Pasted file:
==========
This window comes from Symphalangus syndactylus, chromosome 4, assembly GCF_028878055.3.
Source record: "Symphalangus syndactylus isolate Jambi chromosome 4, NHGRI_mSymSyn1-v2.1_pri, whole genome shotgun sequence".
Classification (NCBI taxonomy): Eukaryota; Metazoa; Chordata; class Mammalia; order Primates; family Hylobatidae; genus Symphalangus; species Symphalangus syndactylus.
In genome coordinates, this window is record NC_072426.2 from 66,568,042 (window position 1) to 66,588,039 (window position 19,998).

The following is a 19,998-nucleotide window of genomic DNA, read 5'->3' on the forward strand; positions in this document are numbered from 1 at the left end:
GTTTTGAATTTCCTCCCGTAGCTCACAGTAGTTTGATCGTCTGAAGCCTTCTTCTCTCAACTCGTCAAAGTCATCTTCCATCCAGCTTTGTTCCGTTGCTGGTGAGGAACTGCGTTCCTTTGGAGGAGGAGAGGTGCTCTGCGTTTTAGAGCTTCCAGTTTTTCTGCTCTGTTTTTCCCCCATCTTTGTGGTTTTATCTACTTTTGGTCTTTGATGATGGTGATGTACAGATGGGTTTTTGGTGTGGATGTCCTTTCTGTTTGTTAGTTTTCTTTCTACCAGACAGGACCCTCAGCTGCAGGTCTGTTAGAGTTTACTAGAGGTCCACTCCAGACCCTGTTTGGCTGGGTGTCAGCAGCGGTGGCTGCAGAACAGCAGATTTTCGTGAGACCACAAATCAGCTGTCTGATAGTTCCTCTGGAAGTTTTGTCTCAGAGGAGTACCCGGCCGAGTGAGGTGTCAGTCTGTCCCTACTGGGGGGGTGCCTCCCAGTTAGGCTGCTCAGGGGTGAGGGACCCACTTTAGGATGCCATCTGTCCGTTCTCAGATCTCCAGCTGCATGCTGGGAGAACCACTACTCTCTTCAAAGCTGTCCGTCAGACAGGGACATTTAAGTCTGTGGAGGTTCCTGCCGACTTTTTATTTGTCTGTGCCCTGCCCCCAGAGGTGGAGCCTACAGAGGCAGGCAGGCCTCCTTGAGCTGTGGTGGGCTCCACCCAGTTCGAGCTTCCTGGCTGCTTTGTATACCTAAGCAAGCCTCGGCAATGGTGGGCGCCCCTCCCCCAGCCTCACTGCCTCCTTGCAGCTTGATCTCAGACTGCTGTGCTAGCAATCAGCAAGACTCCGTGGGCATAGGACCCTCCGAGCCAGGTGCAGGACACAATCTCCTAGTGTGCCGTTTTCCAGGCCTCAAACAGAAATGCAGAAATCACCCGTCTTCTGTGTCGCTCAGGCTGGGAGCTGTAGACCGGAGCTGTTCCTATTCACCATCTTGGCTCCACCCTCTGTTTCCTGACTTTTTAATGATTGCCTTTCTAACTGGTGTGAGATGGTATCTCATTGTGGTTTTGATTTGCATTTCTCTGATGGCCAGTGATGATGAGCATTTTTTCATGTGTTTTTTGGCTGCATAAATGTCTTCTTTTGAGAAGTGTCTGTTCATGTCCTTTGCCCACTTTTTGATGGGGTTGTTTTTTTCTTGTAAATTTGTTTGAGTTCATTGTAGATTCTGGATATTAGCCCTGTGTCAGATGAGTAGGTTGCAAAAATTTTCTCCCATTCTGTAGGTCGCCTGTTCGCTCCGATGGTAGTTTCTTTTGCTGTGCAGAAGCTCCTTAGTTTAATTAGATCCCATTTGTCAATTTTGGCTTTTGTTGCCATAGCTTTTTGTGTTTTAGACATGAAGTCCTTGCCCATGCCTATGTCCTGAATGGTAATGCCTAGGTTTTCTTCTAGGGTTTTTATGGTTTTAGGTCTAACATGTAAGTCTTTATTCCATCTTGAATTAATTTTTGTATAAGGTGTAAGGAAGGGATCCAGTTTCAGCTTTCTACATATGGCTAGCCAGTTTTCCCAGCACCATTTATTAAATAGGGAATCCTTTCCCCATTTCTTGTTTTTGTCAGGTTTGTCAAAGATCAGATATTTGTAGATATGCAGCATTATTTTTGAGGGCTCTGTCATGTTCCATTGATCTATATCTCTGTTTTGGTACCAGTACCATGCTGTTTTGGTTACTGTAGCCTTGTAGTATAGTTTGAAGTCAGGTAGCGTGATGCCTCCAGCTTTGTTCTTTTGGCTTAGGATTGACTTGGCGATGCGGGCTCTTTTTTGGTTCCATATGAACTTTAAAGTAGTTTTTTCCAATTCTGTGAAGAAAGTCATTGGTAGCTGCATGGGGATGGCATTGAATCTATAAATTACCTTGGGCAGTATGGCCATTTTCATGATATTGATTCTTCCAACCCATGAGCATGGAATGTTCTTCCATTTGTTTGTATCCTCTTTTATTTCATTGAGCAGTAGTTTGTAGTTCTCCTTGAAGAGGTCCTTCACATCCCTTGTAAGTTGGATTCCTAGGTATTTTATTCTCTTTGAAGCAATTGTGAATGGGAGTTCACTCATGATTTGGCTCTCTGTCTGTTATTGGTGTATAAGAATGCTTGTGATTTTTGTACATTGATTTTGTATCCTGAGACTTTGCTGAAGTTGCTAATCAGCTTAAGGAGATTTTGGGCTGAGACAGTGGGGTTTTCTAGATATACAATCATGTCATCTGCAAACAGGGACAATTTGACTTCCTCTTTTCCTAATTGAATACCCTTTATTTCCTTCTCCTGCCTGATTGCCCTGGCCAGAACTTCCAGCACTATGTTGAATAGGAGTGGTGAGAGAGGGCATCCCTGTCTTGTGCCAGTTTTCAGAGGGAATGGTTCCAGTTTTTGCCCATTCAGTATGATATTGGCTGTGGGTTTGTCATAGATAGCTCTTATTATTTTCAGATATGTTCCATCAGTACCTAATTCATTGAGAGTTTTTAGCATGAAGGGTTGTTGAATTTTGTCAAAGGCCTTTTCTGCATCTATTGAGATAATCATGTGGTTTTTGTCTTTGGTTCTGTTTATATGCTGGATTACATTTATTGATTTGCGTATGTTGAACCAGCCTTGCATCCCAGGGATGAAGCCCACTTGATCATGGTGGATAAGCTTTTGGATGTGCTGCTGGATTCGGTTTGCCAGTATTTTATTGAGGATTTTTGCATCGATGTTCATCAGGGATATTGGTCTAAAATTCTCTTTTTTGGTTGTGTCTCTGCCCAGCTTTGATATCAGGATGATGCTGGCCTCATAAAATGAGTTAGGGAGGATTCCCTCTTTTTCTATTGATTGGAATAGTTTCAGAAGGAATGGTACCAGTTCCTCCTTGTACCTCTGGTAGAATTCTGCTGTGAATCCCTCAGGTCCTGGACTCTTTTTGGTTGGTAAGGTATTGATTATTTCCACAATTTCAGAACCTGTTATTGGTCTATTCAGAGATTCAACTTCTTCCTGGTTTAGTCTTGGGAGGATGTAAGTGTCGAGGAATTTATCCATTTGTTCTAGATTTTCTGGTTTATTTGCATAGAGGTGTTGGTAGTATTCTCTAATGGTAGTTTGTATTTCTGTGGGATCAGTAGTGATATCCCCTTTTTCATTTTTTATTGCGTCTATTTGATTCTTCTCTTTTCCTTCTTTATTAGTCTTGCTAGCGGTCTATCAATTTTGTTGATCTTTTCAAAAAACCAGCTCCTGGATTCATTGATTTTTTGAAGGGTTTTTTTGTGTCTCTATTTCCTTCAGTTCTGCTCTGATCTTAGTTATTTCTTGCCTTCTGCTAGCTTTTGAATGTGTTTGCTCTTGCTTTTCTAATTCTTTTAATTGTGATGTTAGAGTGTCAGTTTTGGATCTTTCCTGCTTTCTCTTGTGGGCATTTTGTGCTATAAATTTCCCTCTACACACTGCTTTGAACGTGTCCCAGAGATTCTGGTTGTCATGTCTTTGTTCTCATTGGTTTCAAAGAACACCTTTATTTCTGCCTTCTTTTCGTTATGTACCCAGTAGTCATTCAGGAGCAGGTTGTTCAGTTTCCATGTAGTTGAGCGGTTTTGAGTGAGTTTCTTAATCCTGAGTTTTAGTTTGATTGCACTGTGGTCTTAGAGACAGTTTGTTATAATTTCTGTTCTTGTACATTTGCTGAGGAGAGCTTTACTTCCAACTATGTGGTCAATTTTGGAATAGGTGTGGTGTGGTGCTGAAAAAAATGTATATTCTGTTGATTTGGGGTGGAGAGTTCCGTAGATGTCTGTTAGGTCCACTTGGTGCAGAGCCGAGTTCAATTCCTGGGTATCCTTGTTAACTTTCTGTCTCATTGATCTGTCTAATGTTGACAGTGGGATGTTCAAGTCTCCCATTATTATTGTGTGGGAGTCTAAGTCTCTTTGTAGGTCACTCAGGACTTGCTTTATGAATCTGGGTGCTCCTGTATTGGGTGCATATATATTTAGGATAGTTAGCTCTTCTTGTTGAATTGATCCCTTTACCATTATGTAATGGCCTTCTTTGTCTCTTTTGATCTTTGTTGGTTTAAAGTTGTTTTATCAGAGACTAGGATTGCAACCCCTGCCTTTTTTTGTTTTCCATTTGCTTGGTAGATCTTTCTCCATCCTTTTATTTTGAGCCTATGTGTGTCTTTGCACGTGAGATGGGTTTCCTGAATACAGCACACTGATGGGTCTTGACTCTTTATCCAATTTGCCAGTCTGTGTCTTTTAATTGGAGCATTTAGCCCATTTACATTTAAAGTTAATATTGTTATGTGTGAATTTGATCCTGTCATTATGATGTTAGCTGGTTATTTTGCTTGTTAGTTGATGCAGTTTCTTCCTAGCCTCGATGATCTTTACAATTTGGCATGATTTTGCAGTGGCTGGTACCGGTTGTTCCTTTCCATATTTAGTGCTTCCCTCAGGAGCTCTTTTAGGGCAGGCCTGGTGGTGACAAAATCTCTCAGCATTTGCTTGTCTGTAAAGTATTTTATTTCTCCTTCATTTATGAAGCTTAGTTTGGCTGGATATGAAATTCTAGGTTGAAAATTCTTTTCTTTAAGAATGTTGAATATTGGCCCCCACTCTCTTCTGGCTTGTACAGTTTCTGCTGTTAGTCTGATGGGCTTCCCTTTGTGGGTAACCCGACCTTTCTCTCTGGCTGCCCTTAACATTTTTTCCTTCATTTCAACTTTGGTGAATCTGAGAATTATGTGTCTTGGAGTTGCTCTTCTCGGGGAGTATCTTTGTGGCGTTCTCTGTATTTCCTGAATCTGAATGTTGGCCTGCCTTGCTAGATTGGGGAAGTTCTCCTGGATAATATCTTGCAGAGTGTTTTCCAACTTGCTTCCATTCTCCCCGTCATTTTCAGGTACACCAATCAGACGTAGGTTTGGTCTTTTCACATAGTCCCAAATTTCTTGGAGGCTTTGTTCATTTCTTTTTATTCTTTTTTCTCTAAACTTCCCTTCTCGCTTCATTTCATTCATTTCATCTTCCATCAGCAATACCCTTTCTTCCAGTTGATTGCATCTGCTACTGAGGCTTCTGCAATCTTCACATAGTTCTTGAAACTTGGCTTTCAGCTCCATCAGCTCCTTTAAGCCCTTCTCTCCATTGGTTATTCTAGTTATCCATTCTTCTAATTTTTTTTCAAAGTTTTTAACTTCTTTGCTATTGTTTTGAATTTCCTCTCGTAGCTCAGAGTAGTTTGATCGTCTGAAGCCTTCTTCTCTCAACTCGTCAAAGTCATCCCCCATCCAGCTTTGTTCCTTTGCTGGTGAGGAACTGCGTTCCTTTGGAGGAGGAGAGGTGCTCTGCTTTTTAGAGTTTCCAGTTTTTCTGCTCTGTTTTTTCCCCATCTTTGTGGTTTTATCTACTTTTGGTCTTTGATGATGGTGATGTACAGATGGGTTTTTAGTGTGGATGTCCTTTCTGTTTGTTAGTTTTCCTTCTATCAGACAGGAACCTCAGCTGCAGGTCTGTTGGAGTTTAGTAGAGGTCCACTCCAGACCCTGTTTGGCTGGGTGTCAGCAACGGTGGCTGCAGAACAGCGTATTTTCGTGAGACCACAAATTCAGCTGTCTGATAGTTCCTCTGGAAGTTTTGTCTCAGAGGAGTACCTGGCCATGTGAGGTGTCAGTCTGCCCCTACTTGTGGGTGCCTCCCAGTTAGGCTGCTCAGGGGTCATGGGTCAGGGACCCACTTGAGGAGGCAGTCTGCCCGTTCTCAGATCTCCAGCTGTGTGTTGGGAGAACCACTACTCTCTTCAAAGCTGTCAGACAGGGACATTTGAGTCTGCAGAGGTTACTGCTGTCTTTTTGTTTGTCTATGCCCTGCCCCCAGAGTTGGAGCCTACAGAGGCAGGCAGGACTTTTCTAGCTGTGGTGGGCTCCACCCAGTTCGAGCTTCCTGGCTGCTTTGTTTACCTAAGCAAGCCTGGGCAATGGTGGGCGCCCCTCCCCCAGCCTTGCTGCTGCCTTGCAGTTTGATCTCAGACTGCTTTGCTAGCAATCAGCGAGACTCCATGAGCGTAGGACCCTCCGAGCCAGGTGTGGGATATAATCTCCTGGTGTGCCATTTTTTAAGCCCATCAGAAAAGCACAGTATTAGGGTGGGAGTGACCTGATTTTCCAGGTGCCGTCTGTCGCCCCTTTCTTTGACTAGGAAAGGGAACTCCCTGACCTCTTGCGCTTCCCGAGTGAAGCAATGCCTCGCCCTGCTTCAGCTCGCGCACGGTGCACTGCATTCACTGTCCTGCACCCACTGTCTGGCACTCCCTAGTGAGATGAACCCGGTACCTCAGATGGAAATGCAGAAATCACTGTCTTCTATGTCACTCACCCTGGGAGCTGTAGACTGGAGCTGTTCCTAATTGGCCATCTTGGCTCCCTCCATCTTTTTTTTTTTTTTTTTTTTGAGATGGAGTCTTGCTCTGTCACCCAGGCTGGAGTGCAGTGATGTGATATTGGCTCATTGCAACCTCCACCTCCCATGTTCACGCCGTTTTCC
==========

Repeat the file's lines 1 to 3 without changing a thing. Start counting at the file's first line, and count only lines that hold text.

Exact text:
This window comes from Symphalangus syndactylus, chromosome 4, assembly GCF_028878055.3.
Source record: "Symphalangus syndactylus isolate Jambi chromosome 4, NHGRI_mSymSyn1-v2.1_pri, whole genome shotgun sequence".
Classification (NCBI taxonomy): Eukaryota; Metazoa; Chordata; class Mammalia; order Primates; family Hylobatidae; genus Symphalangus; species Symphalangus syndactylus.